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Fed cuts interest rate half point

The Federal Reserve reduced its benchmark interest rate by an unusually large one-half percentage point on Tuesday in an effort to stop the slump in the housing and financial markets from bringing down the overall economy.
The interest rate change, to 4.75 percent from 5.25 percent, was the Fed’s first rate reduction of any kind in four years, the steepest in almost five years and its most abrupt reversal of course since January 2001, when policy makers sharply cut rates just before the last recession during an unscheduled emergency meeting.
For consumers, the rate cut could mean lower borrowing costs for mortgages and automobile loans. But the impact may be muted, because investors remain concerned about the credit quality of mortgages and other long-term loans.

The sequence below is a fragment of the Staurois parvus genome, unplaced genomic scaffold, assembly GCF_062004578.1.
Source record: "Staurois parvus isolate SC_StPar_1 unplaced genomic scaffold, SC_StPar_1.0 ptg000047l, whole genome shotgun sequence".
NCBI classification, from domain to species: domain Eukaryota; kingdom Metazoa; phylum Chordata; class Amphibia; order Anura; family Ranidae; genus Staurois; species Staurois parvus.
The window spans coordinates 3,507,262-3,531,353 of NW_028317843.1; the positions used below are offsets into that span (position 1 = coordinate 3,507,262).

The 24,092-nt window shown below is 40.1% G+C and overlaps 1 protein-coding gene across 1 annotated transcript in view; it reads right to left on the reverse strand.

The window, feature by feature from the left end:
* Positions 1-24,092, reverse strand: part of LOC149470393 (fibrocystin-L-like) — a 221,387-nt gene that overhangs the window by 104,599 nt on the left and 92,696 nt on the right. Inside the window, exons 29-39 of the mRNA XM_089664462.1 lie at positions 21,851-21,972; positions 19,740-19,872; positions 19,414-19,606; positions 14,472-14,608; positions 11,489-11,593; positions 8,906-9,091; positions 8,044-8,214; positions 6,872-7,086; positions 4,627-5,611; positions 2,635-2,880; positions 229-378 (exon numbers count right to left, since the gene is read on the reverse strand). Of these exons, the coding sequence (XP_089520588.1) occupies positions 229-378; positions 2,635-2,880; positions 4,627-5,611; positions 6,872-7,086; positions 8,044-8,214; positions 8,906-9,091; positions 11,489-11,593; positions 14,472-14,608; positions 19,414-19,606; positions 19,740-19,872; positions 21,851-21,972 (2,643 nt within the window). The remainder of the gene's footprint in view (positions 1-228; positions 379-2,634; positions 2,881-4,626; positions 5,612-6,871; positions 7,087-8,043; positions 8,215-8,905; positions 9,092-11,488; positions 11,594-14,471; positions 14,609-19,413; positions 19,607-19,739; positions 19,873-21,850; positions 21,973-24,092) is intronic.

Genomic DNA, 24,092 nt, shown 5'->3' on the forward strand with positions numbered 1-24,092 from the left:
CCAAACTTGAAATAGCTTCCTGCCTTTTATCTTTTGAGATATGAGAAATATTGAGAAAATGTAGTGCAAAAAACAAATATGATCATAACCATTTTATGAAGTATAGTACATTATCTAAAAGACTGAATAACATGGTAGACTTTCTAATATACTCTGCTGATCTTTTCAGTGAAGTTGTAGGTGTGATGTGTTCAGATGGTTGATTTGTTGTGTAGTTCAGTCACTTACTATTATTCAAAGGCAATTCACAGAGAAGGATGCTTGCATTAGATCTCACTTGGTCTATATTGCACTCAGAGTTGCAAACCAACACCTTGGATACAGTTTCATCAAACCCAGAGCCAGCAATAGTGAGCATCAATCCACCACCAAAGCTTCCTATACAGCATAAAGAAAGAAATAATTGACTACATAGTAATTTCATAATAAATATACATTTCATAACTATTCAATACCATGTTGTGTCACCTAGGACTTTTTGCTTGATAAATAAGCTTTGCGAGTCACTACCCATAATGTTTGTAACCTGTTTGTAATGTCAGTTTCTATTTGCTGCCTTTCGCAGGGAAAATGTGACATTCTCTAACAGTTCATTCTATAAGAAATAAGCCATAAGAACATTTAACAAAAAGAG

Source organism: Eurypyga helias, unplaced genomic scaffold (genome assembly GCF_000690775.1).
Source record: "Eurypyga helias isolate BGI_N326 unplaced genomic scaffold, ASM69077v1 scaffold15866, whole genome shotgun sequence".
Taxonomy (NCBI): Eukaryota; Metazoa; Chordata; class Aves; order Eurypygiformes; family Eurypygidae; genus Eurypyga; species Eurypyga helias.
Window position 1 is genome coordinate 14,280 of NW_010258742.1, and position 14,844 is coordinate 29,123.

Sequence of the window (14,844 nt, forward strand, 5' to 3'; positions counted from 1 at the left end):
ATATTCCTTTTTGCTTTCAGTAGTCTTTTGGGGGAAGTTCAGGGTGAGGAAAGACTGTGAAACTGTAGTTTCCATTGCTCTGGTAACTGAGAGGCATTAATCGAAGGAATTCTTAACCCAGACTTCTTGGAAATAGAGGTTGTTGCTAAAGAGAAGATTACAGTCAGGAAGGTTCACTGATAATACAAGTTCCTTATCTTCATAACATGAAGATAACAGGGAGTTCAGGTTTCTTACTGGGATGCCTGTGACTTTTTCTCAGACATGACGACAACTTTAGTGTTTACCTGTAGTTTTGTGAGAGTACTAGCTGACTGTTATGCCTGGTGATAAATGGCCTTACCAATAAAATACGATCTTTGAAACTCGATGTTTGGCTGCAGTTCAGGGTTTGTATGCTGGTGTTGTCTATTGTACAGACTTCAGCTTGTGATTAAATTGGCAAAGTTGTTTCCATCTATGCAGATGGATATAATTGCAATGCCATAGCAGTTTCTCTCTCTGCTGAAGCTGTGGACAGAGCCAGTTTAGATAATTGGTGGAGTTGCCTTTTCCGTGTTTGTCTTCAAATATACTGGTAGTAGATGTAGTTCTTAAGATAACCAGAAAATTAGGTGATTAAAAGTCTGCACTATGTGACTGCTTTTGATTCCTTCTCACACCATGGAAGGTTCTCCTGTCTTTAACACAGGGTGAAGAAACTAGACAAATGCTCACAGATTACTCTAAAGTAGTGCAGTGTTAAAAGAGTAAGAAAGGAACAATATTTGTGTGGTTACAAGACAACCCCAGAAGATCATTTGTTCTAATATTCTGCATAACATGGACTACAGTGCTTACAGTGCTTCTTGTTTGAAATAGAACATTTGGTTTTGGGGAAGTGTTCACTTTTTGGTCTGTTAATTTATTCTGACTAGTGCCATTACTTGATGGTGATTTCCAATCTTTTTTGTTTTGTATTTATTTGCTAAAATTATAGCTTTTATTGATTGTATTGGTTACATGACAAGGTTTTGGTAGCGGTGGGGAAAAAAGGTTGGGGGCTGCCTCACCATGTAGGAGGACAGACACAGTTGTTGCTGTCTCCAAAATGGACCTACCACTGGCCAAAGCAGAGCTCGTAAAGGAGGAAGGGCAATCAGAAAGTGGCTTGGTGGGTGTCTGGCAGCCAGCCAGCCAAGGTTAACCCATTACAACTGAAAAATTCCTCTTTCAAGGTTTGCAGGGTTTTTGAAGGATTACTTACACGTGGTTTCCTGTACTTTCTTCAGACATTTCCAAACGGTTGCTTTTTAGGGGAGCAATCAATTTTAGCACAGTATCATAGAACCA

The move, which analysts describe as a brazen attempt to restore confidence, is Fed Chairman Ben Bernanke’s first major test since taking over from Alan Greenspan in early 2006.
According to the New York Times, policy makers warn that they still have lingering concerns about inflation, which would weigh against further stimulation of the economy with cheaper money. But CBS reports: “Analysts believe the Fed has room to cut rates even further because inflation pressures have been easing.? CBS mentions the Labor Department’s report Tuesday that wholesale prices fell by 1.4 percent in August, the biggest drop in 10 months and much larger than the 0.3 percent fall that had been expected.
The New York Times reports that, “Many Wall Street economists place the odds of a recession at about one-in-three or somewhat higher,? while Greenspan has placed the odds at slightly more than the one-in-three that he estimated earlier this year.


New York Times: